Hideaway Beach is a small strip of sand along the Marco River located just south of Naples Florida on Marco Island.
Since development began at Hideaway Beach mankind has tried in vain to control the beach in front of their million dollar homes. You may notice that the homes on the lower left side used to have Gulf of Mexico views, but as the years moved, the Gulf moved futher and further away, to the point that they now have back water views and not Gulf views.
Since the local government, with help from the Army Corps and Department of Environmental Protection, funded large projects in this area, which involved the moving millions of tons of sand in the hope of widening the beach, the situation for property owners along the beach does not seem to have improved.
Politicians have long claimed that this beach has public access so deserves public funding, but few have attempted to reach the beach, let alone with a few children in tow. Its a daunting task walking the now slipper river banks to get to this beach and few people that have boats use them to go sun bathing.
Lets say that when this funding was proposed, I objected to it and met the Collier County Clerk of Courts Dwight Brock, who said that it was the commissioners call on if it was legal or not. A call to Dwight Brock last week, as a reminder of these millions of dollars spent, rendered an option: “Hideaway Beach is accessible. Its accessible by boat and by foot.” Yet Dwight Brock has never tried either option.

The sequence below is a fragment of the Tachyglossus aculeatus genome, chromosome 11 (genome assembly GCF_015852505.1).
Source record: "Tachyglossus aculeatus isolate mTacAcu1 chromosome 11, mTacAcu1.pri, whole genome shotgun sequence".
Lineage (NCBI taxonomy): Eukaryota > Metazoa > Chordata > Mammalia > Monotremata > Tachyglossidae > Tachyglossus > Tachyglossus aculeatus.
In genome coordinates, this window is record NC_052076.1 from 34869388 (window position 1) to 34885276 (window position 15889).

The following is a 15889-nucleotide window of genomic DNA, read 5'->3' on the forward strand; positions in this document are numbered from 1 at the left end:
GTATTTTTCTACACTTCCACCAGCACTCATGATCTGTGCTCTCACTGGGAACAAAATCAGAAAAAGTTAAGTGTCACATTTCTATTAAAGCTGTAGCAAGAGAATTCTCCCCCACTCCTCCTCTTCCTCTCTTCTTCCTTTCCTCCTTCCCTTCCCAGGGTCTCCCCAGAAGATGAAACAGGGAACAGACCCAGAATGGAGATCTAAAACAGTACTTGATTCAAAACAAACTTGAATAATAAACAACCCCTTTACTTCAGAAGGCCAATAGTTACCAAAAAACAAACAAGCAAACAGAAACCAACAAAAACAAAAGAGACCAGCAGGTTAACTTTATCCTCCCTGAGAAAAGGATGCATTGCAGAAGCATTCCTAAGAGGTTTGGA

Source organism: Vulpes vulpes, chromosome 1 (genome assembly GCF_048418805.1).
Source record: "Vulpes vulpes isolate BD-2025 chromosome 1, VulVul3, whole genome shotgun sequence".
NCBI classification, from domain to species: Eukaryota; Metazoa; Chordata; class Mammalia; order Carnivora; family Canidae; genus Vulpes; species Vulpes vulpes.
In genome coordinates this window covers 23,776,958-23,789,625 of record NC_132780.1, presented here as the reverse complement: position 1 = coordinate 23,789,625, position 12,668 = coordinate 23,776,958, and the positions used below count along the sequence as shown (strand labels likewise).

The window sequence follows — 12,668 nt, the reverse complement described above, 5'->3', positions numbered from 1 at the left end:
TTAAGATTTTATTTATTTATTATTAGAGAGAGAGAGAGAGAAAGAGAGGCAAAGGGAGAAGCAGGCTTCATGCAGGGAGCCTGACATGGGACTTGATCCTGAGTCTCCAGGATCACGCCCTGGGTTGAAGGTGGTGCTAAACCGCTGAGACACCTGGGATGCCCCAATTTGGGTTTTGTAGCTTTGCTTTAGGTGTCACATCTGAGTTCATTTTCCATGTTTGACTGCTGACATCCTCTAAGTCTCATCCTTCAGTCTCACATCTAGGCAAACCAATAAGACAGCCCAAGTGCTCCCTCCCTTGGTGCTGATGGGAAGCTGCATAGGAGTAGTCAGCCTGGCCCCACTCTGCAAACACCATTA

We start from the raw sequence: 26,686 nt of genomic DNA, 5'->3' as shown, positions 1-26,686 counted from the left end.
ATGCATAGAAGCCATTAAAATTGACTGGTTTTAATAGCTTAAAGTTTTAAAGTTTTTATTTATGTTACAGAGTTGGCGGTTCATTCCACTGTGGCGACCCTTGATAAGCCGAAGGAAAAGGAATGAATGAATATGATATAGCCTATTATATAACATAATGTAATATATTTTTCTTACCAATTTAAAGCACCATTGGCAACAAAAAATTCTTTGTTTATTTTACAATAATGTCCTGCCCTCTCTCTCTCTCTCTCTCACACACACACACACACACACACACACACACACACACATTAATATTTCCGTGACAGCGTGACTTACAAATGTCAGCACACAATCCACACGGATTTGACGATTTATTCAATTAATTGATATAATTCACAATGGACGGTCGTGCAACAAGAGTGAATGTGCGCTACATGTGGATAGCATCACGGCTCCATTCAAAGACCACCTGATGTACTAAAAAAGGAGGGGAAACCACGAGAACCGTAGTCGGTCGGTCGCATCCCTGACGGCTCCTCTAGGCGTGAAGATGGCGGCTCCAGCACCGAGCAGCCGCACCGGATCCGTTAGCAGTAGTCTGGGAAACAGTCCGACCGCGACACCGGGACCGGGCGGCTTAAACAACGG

Florida’s coastline has been sold-out to the highest bidder and it wasn’t to the County’s Parks and Recreation department.
The sale of expensive real estate along our coast has been good financially for local government and has set a precedence many now feel unjust, unfair and plain greedy.
For twenty-five years numerous attempts for legislation at the state level to protect the public’s right to utilize Florida’s beaches have failed. Without state legislation, local governments have had to set their own policies regarding public access to the beaches. Unfortunately, all too often, big money has had the upper hand and has dominated local policies and steered public access away from our beaches.
There were many cases resistance to this form of development in the past, but nothing compared to the organization and enthusiasm today.
Today’s Floridian is determined more than ever to fight for their rights to take back their coast backed with increasing numbers of the population moving down here and living near the coast.
Two groups, one local and one national, are rapidly gaining strength to take on the challenge of correcting twenty-five of unplanned growth.